Editorial: Scenes from an autumn not yet here

Thursday, September 28, 2017

It is late September, and weary tomato plants and a humbled cucumber patch have yet to cede an inch of their seasonal parcel to the next tenant. The firewood is running late this year.

This isn’t a widespread problem. You can’t drive far in New Hampshire without seeing split logs piled or stacked in the yards of pragmatic people who smell winter in the heat. But autumn’s refusal to break off a doomed summer fling has some of us living in perpetual August. We are the ones with chimneys but no wood.

For days, the dog has returned from her morning walk panting the pant of a hunter after the chase, her tongue hanging to the side like Groucho Marx’s cigar. This is only her fourth autumn, but she seems to know a broken promise when she sees one. Fallen leaves cover her favorite patch of grass, yet it’s almost too hot to bark at the squirrels. Almost. When the shade ceases to offer relief, she heads inside to find a cool corner on the old pine floor, preferably one far away from people and the woodstove, which hasn’t held a flame since April. We could plead the stove’s innocence and our own, but what good would it do? There’s just no talking to a dog denied comfortable weather.

The progression of New Hampshire’s year is roughly marked by the rise and fall of mercury and moods. With tidings of comfort and joy, early winter arrives to drape layers of immaculate white over the devastation left by autumn’s final act. But beauty fades as beauty does. Slush takes over the city, and bitter air settles over country fields. By February, the weight of winter threatens to collapse roofs and spirits alike, and a cry goes out to spring. The sovereignty of individual seasons being well-established, spring acts covertly at first, delivering relief in the form of thawing afternoons and rogue daffodils. Alarmed and weakened, winter tries to assert dominion over March and April, but by May the matter is settled. Flowers unfurl their petals to mark spring’s victory, and budding trees signal the coming of the summer reign. The coronation party burns bright and hot through August.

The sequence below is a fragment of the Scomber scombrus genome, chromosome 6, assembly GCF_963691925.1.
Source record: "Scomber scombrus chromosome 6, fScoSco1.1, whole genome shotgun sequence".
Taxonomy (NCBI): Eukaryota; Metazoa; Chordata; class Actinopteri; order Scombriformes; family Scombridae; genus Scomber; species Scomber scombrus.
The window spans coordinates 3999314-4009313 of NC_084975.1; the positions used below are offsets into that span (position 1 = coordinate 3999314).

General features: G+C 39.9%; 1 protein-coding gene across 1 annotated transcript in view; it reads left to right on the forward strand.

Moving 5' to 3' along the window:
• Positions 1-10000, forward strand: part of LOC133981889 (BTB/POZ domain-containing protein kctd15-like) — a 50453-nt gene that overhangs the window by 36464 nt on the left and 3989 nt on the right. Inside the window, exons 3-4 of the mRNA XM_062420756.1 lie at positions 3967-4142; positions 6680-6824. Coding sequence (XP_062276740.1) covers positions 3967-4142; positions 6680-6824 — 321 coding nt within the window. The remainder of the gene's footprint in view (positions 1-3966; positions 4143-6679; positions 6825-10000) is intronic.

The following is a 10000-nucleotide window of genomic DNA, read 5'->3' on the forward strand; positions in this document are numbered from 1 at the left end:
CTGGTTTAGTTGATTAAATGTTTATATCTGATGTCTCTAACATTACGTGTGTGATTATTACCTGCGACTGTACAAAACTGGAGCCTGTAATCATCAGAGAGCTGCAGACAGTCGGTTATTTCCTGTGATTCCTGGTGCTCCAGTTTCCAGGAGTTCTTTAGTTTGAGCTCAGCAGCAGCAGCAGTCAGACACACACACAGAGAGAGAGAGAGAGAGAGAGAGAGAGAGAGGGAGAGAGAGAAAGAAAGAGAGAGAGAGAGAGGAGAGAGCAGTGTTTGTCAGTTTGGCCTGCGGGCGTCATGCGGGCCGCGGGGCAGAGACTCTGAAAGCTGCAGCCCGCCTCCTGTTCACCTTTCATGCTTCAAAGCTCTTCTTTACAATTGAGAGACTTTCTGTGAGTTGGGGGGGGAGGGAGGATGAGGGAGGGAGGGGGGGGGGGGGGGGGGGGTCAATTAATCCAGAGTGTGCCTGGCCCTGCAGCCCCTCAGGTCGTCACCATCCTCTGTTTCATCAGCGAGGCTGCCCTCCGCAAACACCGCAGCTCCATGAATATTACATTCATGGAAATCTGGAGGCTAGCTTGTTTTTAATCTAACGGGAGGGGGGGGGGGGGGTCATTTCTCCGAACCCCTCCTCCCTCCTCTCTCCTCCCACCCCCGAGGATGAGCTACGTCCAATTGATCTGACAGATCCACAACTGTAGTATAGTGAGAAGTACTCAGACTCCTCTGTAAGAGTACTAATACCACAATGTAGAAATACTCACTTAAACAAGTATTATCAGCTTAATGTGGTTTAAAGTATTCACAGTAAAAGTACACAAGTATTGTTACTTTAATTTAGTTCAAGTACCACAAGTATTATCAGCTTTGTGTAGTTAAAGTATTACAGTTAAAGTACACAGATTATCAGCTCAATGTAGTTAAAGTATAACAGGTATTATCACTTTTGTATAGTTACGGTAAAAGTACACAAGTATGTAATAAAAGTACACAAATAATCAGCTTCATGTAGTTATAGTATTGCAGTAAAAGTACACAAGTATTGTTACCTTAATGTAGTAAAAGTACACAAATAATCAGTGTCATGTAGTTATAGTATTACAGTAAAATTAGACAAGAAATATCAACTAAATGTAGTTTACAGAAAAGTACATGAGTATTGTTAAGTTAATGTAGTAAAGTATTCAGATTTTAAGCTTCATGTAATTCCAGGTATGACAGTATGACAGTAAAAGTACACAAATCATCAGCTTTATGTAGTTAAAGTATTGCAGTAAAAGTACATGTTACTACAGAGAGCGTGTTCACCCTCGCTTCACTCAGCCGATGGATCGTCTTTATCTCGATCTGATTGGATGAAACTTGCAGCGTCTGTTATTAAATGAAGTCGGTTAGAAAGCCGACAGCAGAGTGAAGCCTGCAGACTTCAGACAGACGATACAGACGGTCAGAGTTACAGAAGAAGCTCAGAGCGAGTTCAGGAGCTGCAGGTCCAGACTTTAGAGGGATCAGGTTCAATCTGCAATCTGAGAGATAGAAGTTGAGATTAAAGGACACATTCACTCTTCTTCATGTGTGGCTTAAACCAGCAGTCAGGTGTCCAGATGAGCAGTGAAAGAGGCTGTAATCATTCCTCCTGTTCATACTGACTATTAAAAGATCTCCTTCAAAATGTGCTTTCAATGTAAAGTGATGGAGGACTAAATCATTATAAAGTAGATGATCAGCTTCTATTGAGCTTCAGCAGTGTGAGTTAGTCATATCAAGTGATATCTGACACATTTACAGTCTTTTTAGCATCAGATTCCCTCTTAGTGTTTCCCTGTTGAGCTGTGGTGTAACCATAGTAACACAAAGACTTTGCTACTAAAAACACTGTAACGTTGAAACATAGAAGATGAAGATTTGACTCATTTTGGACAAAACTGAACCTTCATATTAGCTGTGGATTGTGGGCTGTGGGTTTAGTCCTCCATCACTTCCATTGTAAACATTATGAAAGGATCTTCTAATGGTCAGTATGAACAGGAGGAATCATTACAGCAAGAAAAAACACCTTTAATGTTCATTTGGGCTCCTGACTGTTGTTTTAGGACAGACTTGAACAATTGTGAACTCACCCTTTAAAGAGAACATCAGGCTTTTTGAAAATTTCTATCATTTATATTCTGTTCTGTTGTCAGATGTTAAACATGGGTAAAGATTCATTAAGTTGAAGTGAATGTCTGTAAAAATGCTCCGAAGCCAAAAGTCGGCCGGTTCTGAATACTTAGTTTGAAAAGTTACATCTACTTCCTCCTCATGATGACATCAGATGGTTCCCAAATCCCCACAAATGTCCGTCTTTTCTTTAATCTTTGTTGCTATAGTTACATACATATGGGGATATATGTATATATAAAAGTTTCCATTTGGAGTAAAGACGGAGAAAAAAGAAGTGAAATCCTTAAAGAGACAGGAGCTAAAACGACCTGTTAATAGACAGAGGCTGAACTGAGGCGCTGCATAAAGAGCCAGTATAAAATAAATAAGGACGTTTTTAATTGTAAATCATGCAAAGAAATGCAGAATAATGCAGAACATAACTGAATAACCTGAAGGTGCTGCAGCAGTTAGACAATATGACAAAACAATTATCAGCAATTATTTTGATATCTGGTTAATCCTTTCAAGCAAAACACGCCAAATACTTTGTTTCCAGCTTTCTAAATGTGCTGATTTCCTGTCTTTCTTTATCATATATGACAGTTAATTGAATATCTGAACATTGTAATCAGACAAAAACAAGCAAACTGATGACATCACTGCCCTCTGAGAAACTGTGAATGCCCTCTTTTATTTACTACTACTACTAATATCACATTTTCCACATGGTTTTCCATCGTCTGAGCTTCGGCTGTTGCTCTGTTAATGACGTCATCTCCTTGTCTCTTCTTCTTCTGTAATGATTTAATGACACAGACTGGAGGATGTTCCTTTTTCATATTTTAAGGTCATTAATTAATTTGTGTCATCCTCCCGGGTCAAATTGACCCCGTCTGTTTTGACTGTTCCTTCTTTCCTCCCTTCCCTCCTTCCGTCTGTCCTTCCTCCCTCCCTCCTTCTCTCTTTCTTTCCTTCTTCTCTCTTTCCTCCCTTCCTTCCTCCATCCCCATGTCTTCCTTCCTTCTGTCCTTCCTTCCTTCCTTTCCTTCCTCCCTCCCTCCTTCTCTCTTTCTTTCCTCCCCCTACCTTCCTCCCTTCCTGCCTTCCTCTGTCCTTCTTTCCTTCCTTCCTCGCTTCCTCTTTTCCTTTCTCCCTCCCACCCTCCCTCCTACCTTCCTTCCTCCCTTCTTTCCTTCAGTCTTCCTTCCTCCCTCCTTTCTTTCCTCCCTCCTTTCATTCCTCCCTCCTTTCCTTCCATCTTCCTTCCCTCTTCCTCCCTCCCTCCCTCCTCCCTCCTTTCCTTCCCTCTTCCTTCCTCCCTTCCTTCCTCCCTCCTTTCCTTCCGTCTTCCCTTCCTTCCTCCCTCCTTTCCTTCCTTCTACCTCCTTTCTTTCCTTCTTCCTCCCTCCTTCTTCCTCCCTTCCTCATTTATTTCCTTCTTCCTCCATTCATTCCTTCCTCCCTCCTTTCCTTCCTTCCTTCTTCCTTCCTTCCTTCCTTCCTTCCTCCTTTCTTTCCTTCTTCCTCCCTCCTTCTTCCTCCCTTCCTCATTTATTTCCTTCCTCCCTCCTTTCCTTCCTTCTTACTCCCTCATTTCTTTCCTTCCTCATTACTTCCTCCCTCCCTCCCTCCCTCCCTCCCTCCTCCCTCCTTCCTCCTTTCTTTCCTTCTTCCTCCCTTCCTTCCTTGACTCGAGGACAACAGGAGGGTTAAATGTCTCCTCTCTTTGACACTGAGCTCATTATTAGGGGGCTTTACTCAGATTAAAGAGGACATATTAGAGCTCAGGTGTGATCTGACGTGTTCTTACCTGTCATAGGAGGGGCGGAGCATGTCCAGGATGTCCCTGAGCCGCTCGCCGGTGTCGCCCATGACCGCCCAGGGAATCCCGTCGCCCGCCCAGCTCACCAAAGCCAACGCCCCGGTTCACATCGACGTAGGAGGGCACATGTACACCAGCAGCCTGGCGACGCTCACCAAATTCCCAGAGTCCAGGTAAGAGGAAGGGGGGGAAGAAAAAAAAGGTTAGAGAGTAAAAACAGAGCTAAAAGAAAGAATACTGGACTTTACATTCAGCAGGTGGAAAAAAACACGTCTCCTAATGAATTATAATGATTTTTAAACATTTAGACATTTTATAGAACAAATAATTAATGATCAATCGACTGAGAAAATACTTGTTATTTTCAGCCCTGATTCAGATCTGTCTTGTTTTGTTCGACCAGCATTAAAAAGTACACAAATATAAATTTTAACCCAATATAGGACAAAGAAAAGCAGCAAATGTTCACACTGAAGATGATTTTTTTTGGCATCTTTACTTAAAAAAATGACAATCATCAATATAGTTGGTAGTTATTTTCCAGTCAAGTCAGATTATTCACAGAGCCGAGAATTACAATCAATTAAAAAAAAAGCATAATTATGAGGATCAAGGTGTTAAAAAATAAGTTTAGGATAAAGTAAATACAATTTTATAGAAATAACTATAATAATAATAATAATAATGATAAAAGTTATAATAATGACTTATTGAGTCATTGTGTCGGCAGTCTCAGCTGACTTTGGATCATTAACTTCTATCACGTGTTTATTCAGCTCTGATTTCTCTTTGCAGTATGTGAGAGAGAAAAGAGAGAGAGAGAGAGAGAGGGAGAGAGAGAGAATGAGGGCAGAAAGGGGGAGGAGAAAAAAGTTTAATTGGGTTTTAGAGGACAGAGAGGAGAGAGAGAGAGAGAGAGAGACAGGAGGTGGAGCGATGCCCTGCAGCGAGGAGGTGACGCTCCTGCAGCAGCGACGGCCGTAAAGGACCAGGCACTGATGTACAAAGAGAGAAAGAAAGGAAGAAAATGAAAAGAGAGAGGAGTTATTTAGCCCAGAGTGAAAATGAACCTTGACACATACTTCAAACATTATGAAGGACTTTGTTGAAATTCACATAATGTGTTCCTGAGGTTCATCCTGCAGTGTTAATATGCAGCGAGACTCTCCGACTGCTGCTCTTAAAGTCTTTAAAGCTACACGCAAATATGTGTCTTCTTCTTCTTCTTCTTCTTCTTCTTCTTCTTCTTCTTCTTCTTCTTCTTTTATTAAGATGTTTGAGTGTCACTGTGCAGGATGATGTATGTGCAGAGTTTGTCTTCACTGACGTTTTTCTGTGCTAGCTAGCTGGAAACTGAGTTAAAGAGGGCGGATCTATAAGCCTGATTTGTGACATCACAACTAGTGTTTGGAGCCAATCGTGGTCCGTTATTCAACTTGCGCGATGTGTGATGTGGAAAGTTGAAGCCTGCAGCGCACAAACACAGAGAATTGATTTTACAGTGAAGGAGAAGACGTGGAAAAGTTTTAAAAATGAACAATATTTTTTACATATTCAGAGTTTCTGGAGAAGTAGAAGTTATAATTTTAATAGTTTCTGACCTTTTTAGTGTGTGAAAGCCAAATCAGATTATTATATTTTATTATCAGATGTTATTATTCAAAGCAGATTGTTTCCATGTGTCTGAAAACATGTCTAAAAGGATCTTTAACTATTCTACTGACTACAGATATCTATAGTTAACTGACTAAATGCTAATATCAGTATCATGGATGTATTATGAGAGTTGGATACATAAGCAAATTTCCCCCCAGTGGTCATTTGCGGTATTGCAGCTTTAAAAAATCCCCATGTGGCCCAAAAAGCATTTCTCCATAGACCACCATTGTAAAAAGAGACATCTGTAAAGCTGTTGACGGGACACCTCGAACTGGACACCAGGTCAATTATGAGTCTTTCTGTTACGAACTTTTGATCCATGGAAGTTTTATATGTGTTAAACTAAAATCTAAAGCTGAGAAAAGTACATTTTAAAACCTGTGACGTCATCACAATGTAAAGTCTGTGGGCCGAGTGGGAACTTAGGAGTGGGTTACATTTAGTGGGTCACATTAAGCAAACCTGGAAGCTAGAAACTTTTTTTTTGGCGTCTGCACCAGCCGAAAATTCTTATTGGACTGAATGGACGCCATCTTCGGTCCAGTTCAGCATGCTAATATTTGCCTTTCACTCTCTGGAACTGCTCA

Then comes early fall. Usually. Sometimes chaos overrides the will of seasons.

The long-range weather forecast for the Concord area says temperatures will drop into the mid-60s over the weekend before climbing back up to the 70s for the foreseeable future. September failed to tear New Hampshire away from summer, and October hardly looks up to the task. Somewhere, a bewildered dog pants amid unraked leaves.

Winter will come, that is certain. There will be frigid nights where silence is the only thing that moves. Snow will fall, again and again and again, and arctic winds will stir up drifts that aspire to swallow houses. On the coldest February mornings, this late September heat wave will seem like a fever dream.

Actually, it’s like a dream now. Here’s hoping we wake from this long summer reverie before the firewood is gone.